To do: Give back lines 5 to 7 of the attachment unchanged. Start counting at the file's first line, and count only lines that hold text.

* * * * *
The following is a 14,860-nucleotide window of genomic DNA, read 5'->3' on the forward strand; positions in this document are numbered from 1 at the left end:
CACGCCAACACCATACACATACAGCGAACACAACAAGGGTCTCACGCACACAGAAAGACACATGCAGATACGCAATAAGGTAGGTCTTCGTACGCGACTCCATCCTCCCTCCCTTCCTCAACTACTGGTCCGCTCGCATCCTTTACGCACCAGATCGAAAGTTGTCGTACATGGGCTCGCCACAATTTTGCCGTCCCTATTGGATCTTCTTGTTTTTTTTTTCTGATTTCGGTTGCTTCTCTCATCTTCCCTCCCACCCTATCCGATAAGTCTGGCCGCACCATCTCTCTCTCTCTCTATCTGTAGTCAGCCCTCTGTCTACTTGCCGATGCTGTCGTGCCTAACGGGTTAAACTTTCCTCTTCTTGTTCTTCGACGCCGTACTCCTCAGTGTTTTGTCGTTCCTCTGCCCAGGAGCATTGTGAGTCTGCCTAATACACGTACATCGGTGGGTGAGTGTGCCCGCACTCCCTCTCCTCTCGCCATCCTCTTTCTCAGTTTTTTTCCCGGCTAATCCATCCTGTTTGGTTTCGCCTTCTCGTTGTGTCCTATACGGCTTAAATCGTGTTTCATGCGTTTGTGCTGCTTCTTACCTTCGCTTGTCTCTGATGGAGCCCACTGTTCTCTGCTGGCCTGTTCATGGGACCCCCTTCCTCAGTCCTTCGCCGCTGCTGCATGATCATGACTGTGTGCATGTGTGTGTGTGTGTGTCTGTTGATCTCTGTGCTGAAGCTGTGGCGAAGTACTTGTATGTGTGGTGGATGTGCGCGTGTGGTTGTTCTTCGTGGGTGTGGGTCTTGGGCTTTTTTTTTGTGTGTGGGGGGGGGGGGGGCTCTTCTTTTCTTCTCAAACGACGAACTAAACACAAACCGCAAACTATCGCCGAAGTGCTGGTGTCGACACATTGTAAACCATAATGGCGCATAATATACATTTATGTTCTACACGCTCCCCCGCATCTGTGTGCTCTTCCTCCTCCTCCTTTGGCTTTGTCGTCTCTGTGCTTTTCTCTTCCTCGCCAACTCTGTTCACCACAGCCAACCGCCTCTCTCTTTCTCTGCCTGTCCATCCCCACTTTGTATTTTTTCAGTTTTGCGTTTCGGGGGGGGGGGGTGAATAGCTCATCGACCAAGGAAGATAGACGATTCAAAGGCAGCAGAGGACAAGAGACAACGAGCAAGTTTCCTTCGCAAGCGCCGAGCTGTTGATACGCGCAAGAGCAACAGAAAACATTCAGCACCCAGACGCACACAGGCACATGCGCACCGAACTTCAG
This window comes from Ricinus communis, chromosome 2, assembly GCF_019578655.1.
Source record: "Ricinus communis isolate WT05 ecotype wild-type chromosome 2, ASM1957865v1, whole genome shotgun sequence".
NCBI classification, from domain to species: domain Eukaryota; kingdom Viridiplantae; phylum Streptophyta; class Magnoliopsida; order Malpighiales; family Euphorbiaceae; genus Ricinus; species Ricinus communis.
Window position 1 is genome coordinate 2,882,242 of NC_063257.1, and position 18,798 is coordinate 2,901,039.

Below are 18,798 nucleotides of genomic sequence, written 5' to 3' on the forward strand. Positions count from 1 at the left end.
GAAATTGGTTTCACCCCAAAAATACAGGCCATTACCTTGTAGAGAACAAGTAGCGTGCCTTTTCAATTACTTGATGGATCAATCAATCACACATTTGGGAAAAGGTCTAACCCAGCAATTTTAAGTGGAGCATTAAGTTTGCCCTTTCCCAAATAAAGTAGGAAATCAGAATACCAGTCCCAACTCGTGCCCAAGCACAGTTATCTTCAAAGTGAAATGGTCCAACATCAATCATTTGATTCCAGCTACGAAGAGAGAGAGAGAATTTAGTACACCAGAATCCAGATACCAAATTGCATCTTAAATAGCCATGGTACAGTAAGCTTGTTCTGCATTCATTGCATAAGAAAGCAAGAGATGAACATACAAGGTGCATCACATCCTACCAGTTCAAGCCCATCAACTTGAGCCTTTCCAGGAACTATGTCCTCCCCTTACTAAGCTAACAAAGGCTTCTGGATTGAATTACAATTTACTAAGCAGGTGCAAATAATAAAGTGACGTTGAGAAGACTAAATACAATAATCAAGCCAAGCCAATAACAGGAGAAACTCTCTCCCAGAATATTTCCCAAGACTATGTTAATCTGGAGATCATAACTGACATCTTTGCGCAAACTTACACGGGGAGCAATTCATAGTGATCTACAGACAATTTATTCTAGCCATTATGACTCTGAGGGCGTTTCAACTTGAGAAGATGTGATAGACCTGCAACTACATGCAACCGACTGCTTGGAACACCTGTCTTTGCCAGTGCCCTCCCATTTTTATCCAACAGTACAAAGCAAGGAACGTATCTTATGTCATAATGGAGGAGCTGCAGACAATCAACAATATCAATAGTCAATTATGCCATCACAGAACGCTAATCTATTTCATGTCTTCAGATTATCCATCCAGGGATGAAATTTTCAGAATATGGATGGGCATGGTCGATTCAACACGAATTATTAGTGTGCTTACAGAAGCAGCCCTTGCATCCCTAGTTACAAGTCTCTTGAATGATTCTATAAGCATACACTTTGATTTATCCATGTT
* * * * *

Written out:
NCBI classification, from domain to species: domain Eukaryota; kingdom Viridiplantae; phylum Streptophyta; class Magnoliopsida; order Malpighiales; family Euphorbiaceae; genus Ricinus; species Ricinus communis.
Window position 1 is genome coordinate 2,882,242 of NC_063257.1, and position 18,798 is coordinate 2,901,039.

Below are 18,798 nucleotides of genomic sequence, written 5' to 3' on the forward strand. Positions count from 1 at the left end.